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Best Big-Screen Designer: Amy Westcott

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In Hollywood, it’s never just a T-shirt or a pair of pants. “Is it an interior or exterior scene? There’s just so much more than people think,” says Amy Westcott, our Best Big-Screen Designer.

A Delaware County native and a member of Springfield High School’s Arts Hall of Fame, Westcott has done it all, working with M. Night Shyamalan and many other big-time film directors. She’s also done countless television programs and cable series, including HBO’s Entourage. Most recently, it’s been The OA, an eight-episode Netflix drama that she’s been shooting in Queens, N.Y., not far from her current home in Brooklyn. 

In some ways, what Westcott’s doing now isn’t that far removed from her Barbie days with older sister Lora, when they’d repurpose pieces of fabric found in their parents’ Springfield attic. Unbeknownst to their mother, Lois, they were using scraps from her bridesmaids’ gowns. “If there was something our dolls didn’t have, my sister and I made it,” says Westcott. “We got in big trouble, but we had to get our Barbies to look so much better—and they did, thanks to Mom’s satin wedding fabric.”

The daughter of baseball author and historian Rich Westcott, the 1988 Springfield High graduate went on to Syracuse University for a degree in fashion design. Relocating to New York City, she waited tables while waiting for a break. She had jobs with four different fashion companies that closed overnight, even having her designs stolen. “I worked on Seventh Avenue, but it was a horrendous time,” she says.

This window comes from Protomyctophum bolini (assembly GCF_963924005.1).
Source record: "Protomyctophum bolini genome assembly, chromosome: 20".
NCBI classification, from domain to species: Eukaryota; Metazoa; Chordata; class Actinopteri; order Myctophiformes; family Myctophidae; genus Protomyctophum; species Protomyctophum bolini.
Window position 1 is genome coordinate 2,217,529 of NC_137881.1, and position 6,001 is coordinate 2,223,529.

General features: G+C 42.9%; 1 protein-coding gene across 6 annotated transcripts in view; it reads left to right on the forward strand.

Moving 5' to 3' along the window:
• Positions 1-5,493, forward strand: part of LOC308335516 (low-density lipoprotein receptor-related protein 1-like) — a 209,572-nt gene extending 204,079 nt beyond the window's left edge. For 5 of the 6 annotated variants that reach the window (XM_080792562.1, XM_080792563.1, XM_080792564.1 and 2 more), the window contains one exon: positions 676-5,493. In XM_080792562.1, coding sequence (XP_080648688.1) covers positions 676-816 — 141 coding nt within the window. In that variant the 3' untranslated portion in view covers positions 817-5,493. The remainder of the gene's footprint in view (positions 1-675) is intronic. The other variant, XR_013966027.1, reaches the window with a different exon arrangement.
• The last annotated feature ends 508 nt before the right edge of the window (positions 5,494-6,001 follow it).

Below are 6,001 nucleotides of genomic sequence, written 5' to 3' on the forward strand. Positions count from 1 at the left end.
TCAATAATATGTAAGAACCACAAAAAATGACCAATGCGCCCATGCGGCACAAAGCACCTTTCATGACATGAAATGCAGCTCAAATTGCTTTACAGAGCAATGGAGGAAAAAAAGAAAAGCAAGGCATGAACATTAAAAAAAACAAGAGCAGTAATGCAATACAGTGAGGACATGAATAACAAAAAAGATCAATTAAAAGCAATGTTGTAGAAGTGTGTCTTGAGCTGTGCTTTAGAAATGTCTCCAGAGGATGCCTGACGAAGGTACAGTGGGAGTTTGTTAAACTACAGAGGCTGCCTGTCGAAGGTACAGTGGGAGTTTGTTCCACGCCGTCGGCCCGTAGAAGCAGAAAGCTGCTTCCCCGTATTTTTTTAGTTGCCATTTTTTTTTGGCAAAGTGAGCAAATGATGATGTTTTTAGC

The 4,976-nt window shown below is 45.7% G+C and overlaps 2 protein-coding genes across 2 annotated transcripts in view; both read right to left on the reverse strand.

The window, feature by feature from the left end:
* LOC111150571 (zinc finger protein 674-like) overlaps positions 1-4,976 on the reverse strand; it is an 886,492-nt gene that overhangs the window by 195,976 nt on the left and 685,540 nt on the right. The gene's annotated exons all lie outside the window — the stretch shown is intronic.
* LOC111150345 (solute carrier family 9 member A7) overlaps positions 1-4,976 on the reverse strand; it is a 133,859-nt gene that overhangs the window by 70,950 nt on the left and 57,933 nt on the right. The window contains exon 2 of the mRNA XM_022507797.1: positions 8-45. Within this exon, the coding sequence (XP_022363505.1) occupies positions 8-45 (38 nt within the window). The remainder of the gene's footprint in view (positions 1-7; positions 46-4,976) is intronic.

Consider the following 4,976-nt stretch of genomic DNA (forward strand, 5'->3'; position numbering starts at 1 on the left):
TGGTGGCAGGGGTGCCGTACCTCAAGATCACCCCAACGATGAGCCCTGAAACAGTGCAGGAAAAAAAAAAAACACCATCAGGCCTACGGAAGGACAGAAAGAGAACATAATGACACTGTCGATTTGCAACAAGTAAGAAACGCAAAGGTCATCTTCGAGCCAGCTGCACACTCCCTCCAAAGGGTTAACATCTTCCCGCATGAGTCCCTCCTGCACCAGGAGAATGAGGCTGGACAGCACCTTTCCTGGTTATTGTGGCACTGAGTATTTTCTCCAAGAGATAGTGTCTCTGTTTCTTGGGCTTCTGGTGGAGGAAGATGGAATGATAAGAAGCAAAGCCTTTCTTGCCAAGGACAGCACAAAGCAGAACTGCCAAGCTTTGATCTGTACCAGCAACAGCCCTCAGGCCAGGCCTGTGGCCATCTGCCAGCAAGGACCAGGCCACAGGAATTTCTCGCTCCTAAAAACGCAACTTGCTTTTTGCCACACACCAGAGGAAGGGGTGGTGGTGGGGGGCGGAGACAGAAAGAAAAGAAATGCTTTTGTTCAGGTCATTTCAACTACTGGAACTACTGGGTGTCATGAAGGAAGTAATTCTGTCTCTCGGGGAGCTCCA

Westcott’s huge break came when she was one of 17 people hired as costume-design production assistants for the 1997 movie Cop Land. From there, she assisted with independent films before landing a job as lead costume designer for Roger Dodger, which earned a Tribeca Film Festival award in 2002. That paved the way for her work on Entourage, where Westcott found her husband, director Mark Mylod—most notably of HBO’s Game of Thrones. “I’ve always been grateful to Entourage,” she says. “[Mark and I] are separated for lots of months a year. We have to work at it and remember why we’re in a relationship in the first place.

For a while, the couple went back and forth from New York to a second home in Los Angeles, but it was difficult on their two kids. Now,
there’s more work in New York. “Things are more of a beast in L.A.,” says Westcott.

Among her lengthy list of credits, Westcott certainly has favorites. One was director Darren Aronofsky’s The Wrestler (2008). “It was so damn hard, but the camaraderie among the wrestlers—they’re the nicest guys in the world,” she says. “I was afraid what kind of people they’d be, but they were awesome. Mickey Rourke was great.” 

Westcott notes that the conditions on the set were hardly ideal. “We were shooting in the middle of New Jersey in freezing temperatures, as the movie portrays a life in cold trailer parks, and other locations that aren’t so glamorous,” she says. “Every weekend, a core group of us would go to wrestling events or strip clubs for research.”

The closest Westcott came to an Oscar reminded her of her those miserable, cliquey NYC fashion days. Popular sibling designers Kate and Laura Mulleavy—of the designer brand Rodarte—were enlisted by friend Natalie Portman to design her stage costumes: seven sensual, sinister feathered outfits for Black Swan, the dark, deranged Aronofsky dance drama that won Portman an Oscar in 2011.

Rodarte wasn’t a member of the Costume Designers Guild like Westcott, who was the film’s head costume designer. So the sisters weren’t eligible for awards or even the credits. Westcott was nominated for a BAFTA award (the British Oscars). Meanwhile, the Mulleavys—who felt cheated—bad-mouthed Westcott, and bloggers and style-watchers followed suit, according to Vogue.

Westcott wasn’t nominated for an Oscar, but she eventually spoke out about the smear campaign. “It was a bad scenario—one I never want to repeat,” she says now. “I learned a lot, mostly to be wary and look out for myself.”

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